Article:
Though many law enforcement officials are well-equipped to handle drivers under the influence of alcohol, they are not as able to prosecute drivers who are under the influence of other drugs. The Executive Office (2013) reports that Nebraska has no Per Se standards that would make it illegal to drive a vehicle after taking illegal drugs. However, under Section 60-6, 196 of the Revised Statutes of Nebraska, it is unlawful for any person to drive any motor vehicle when under the influence of alcoholic or drugs.

Illicit drug use has resulted many health problems and deaths in Nebraska. In 2004, there were 61 deaths related to drugs, or an estimated 3.6 deaths per 100,000 population. Ten additional deaths were estimated to have resulted from diseases related to drugs such as tuberculosis, hepatitis B, hepatitis C and AIDS. Homicide rates and other assault crimes also increased with the use of drugs. Drug use was responsible for 2887 hospitalizations:
– 55.4 percent of all motor vehicle crashes
– 12.9 percent of all assault
– 10.4 percent firearm
– 9.6 percent cuts and gashes.
– 7.6 percent of falls.

Drugs found in hospitalized patients include:
– Marijuana, as the most common drug, was found in 70.3 percent of the patients.
– Methamphetamines were found in 27.7 percent of the patients.
– Cocaine was found in 18.9 percent of the patients.

Despite the problems associated with drug abuse in Nebraska, the state has a lower death rate than the national average at 6.6 per 100,000 population compared to the national rate at 12.8 per 100,000.

Substance Abuse in Nebraskan Adolescents
Substance abuse not only effects the adults in Nebraska, but the youth as well. Abuse and misuse of both drugs and alcohol are problems for Nebraskan adolescents. While some experimentation is short-lived, all too often adolescents either develop addiction problems or sustain critical injuries which result in coma or death. Adolescents are also more likely to develop long-term health problems and engage in risky behavior such as unprotected sex while under the influence. Another problem with substance abuse in adolescents is that they are still developing, and alcohol and illicit drugs may interfere with the proper growth of the brain, bones and endocrine systems.

The Youth Risk Behavior Survey (YRBS) (2012) questioned random public high school students in Nebraska in the fall of 2010/2011, about their use of alcohol and drugs. Even though the use of alcohol declined since 2005, the use of other drugs remained high. Compared to 73 percent of high school students having consumed alcohol in 2005, only 61 percent of students reported alcohol consumption in 2011. In 2005, 30 percent of students reported binge drinking; this number dropped in half by 2011, with only 16 percent of students engaging in binge drinking. Alcohol consumption was also lower in Nebraskan adolescents than in adolescents nationwide. The use of alcohol was also more likely to increase as the students advanced in their grade level. However, alcohol consumption among adolescence is still related to dangerous behavior. The YRBS found that 24 percent of high school students reported either riding with a drunk driver or driving under the influence themselves.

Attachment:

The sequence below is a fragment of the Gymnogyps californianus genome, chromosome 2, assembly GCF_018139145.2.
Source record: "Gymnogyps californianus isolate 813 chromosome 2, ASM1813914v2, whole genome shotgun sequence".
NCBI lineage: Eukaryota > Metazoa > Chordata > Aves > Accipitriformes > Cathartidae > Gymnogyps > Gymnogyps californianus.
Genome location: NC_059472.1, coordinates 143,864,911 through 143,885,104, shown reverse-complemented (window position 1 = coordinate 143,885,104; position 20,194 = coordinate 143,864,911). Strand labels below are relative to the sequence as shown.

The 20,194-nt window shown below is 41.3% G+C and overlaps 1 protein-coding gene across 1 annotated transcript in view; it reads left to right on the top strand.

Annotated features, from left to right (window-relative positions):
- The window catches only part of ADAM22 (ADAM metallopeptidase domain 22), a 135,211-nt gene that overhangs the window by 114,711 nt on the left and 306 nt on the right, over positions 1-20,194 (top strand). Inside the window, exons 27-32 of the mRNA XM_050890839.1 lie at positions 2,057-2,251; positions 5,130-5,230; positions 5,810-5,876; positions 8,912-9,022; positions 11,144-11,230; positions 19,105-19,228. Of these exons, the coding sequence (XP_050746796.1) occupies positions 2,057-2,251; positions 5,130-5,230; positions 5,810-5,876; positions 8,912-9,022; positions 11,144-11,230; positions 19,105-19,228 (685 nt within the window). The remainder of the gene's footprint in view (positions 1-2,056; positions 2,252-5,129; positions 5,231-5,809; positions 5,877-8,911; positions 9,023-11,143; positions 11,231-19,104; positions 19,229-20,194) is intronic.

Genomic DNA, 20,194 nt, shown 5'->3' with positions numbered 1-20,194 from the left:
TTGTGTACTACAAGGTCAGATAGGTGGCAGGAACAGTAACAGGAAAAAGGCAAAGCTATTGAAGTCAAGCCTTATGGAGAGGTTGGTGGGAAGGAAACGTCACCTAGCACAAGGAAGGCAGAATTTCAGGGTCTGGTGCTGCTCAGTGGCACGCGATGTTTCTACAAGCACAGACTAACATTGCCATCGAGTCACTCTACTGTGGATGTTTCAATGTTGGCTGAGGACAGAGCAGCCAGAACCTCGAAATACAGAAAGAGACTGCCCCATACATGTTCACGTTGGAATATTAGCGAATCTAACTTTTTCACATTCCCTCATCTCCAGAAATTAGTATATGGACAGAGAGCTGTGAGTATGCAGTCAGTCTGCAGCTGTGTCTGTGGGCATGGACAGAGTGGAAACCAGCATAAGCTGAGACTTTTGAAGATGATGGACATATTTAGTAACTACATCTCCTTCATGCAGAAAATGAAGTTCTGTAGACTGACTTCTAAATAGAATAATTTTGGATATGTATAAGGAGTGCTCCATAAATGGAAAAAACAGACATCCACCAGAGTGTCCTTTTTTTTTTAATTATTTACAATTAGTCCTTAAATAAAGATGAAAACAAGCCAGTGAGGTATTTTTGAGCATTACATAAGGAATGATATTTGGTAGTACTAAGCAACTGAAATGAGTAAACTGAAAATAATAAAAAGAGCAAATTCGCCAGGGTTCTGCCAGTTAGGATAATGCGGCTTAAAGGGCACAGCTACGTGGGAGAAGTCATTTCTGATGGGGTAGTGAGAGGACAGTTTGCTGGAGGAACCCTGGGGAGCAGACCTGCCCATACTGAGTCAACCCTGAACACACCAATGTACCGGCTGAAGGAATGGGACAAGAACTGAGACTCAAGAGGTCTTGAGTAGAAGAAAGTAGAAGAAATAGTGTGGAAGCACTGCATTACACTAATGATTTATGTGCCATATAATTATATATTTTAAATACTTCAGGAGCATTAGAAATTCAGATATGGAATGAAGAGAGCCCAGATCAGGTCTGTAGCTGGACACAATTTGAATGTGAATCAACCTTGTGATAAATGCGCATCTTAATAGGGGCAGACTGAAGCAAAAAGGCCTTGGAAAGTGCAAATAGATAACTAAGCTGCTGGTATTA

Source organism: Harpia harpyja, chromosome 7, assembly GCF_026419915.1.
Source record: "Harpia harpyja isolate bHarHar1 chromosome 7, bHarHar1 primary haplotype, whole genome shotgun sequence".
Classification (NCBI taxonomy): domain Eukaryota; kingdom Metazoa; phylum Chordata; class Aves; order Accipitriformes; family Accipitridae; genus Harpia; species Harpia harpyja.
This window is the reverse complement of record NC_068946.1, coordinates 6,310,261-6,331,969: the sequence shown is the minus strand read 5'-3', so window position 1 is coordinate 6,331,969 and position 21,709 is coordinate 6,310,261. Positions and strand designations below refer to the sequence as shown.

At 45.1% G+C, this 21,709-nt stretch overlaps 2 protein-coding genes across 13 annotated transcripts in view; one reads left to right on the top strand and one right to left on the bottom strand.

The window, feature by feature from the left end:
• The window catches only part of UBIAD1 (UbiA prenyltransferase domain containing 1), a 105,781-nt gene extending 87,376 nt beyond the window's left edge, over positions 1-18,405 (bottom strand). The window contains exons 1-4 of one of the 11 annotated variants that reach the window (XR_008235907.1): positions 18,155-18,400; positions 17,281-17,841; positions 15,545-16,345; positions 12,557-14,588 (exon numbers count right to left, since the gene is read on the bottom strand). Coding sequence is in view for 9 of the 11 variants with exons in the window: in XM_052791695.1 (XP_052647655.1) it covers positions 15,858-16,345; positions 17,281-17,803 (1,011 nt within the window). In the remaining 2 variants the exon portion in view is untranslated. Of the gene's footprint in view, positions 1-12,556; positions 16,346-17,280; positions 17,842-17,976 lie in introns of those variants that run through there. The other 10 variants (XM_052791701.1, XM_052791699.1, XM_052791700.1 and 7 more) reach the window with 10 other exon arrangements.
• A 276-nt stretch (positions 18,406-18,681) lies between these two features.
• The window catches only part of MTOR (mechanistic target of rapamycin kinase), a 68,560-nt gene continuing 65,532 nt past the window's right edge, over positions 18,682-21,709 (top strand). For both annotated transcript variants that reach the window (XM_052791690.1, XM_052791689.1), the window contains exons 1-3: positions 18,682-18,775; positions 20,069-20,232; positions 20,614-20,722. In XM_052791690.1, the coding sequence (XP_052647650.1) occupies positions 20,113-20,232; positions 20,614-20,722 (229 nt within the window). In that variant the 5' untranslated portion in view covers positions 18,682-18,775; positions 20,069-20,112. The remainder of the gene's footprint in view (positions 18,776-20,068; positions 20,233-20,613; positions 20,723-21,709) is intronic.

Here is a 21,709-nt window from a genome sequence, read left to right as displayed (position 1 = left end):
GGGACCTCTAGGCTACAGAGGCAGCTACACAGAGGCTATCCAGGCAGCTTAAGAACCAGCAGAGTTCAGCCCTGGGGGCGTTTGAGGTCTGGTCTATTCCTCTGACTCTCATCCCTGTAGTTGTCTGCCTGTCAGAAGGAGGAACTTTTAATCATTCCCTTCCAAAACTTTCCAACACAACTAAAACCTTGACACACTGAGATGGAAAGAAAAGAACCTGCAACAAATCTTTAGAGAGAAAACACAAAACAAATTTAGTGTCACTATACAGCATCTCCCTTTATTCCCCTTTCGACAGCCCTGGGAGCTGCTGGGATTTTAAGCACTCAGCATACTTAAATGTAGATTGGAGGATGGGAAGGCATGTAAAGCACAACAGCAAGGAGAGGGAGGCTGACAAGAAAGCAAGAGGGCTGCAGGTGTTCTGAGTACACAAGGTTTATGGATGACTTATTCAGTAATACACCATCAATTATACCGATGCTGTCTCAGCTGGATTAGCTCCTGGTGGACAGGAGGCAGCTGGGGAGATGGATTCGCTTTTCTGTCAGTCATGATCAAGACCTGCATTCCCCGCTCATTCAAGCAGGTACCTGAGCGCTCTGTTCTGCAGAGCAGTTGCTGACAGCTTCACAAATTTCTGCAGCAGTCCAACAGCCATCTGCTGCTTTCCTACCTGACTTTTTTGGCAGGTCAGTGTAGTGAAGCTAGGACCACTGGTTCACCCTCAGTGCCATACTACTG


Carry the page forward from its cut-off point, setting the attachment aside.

The most popular alcoholic beverages consumed was liquor, followed by beer, flavored malt beverages, wine coolers and wine. Most students received their alcohol from someone who gave it to them, followed by someone who bought it for them, and then either taking it form a store or a family member. In fact, 60 percent of students who consumed alcohol reported that the event took place within a home environment. Marijuana was the most commonly abused drug at 25 percent, followed by prescription drugs at 12 percent, and then inhalants at 10 percent.

Even though marijuana is still commonly used, there has been a decline from 2005 to 2011.
– During 2011, one in four high school students, or 25 percent, reported using marijuana at least once during their lifetime.
– 13 percent of students reported using marijuana during within 30 days of the information gathered.
– One in twenty students survey, only 5 percent reported using marijuana before age 13 in 2011. This is a decrease since 2005 when 7 percent reported use before age 13.

Male and female students had a similar percentage for marijuana usage.
– 26 percent of males and 24 percent of females reported using marijuana at least once in their lifetime.
– 14 percent of males and 12 percent of females reported using marijuana within 30 days of the survey.

The data obtained on prescription drugs for Nebraska’s youth is not as extensive because it was not asked during previous surveys. There is still a significant problem with the abuse trends. One in eight high school students surveyed reported taking prescription drugs without a prescription at least once in their lifetime. There was no major statistical difference between male and female students, 13 percent and 11 percent, respectively. The overall trend among high school students with prescription drugs is that the use increased by grade level; with students from grade nine at 7 percent and students from grade 12 at 18 percent.

Another problem is that prescription drug abuse is less likely to be reported or discovered by parents and other professionals. While parents may recognize signs of marijuana or methamphetamine abuse in their children, they may not be aware that their child is abusing drugs that were prescribed. Some parents may even be in denial that their child is abusing drugs such as Ritalin that were prescribed by a trusted physician.

Rehab Helps End Addiction

For those ready to seek help for their addiction problem at a Nebraska drug rehab, call us to help set up a treatment program and to be guided towards a brighter and sober future.

Conclusion
Even though Nebraska does not statistically experience as many problems with alcohol and other drugs as in the rest of the nation, the state still has its own unique challenges. And while illegal drugs contribute to much of Nebraska’s problems, legal drugs are presenting more of an issue for residents. If both the national and state government can recognize Nebraska for its individual problems with substance abuse, then the illicit use of alcohol and other drugs may decline.